If an employee who is pregnant takes unpaid parental leave first, it has to start:

  • when the child is born, or
  • up to 6 weeks before the expected birth (or earlier if their employer agrees).

When the employee who isn't pregnant takes unpaid parental leave first, it needs to start on the birth or placement of the child.

If the leave is for an adoption, one parent needs to start their leave period on the date of placement of the child.

Unpaid parental leave usually has to be taken in a single continuous period. This means the other parent may need to start their unpaid parental leave the next working day after the first parent's leave ends. There are some exception to this, including for flexible unpaid parental leave.

Flexible parental leave

Flexible parental leave provisions only apply to a child who is born, or whose placement happens, on or after 27 November 2020.

One parent taking parental leave

An employee can take up to 30 days of their 12 month unpaid parental leave flexibly up to their child’s second birthday or the second anniversary of their adopted child’s placement.

Flexible unpaid parental leave can be taken as:

  • a single continuous period of 1 day or longer
  • separate periods of 1 day or longer each.

Flexible unpaid parental leave can be taken within the first 24 months of the birth or placement of an adopted child. However, the employee’s entitlement to unpaid parental leave, except for flexible unpaid parental leave, will end on the first day that the employee takes flexible unpaid parental leave. This means that if an employee is planning on taking a continuous period of unpaid parental leave, they should do so before they take any flexible unpaid parental leave.

An employee can take flexible unpaid parental leave after taking 1 or more periods of continuous unpaid parental leave. The total of both periods can’t be longer than 12 months.

One parent taking flexible leave & one parent taking continuous parental leave

An employee may be able to take flexible unpaid parental leave on the same day as the other parent is on unpaid parental leave. The 2 employees can only take a total of up to 8 weeks of unpaid parental leave at the same time.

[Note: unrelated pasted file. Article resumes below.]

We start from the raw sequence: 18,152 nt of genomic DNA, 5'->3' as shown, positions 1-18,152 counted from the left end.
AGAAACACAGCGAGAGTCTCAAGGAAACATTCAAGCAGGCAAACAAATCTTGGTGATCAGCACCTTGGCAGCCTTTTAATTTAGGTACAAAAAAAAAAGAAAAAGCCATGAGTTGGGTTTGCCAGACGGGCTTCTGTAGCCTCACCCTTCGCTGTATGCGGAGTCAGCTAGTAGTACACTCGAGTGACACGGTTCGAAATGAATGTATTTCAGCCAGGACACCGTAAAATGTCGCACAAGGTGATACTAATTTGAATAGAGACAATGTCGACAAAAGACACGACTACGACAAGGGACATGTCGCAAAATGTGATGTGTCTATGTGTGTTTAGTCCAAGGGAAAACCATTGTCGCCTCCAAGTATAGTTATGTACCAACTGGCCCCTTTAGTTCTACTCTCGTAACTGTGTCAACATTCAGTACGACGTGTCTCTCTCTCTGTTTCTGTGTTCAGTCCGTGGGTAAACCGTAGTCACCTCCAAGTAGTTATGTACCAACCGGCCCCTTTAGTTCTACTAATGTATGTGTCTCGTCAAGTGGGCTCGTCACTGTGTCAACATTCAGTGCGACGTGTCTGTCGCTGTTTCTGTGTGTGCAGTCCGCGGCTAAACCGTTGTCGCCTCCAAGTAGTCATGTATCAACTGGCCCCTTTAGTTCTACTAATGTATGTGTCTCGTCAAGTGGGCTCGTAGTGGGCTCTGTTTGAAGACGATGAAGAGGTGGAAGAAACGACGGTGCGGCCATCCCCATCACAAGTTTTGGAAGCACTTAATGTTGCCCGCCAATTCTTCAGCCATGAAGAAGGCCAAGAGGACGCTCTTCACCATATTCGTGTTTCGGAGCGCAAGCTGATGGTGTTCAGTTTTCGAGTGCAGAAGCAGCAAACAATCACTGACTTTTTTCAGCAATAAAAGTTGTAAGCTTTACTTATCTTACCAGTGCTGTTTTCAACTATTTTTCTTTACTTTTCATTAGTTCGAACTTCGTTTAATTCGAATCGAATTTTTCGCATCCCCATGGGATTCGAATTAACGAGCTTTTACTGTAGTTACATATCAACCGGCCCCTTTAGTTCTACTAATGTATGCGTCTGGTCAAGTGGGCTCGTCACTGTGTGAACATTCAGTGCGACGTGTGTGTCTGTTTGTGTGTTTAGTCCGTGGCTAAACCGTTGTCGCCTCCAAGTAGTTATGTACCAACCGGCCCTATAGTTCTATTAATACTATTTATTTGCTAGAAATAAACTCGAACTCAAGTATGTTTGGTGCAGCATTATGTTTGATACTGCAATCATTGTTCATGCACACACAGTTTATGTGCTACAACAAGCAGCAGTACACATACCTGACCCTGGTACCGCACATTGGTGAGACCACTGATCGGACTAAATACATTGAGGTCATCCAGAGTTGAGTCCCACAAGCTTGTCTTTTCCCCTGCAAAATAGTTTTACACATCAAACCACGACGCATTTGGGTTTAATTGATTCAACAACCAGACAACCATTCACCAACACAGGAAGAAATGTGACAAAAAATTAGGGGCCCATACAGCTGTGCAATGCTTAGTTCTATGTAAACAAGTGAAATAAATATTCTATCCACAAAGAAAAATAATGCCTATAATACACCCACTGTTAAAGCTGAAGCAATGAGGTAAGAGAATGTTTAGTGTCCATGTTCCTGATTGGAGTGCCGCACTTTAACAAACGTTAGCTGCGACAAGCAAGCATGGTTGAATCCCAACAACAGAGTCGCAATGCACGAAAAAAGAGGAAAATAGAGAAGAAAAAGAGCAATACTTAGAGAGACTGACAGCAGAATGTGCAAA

Source reference: Fair Work Act 2009 s.71, 72 and 72A external-icon.png

Need help resolving workplace issues about pregnancy, parental leave and returning to work?

For employees:

If you’ve lost your job, contact the Fair Work Commission (the Commission) first if you think you were sacked because of:

  • discrimination
  • a reason that is harsh, unjust or unreasonable
  • another protected right.

You have 21 days from the day you were sacked to lodge an application with the Commission. Check the information at the Commission website to find out if you can apply for:

For employees and employers:

  • Find information, downloadable guides and toolkits on pregnancy, parental leave and parents in the workplace on the Supporting working parents external-icon.png website. 
  • Learn about discrimination and bullying and harassment and what can be done to stop it.
  • If you think a mistake has been made about pay, parental leave or returning to work, see our Fixing a workplace problem section for practical advice on:
    • figuring out if a mistake has been made
    • talking to your employer or employee about fixing it
    • getting help from us if you still can’t resolve it.

Want to save this information for later?

If you might need to read this information again, save it for later so you can access it quickly and easily.

You might also be interested in

Page reference No: 1956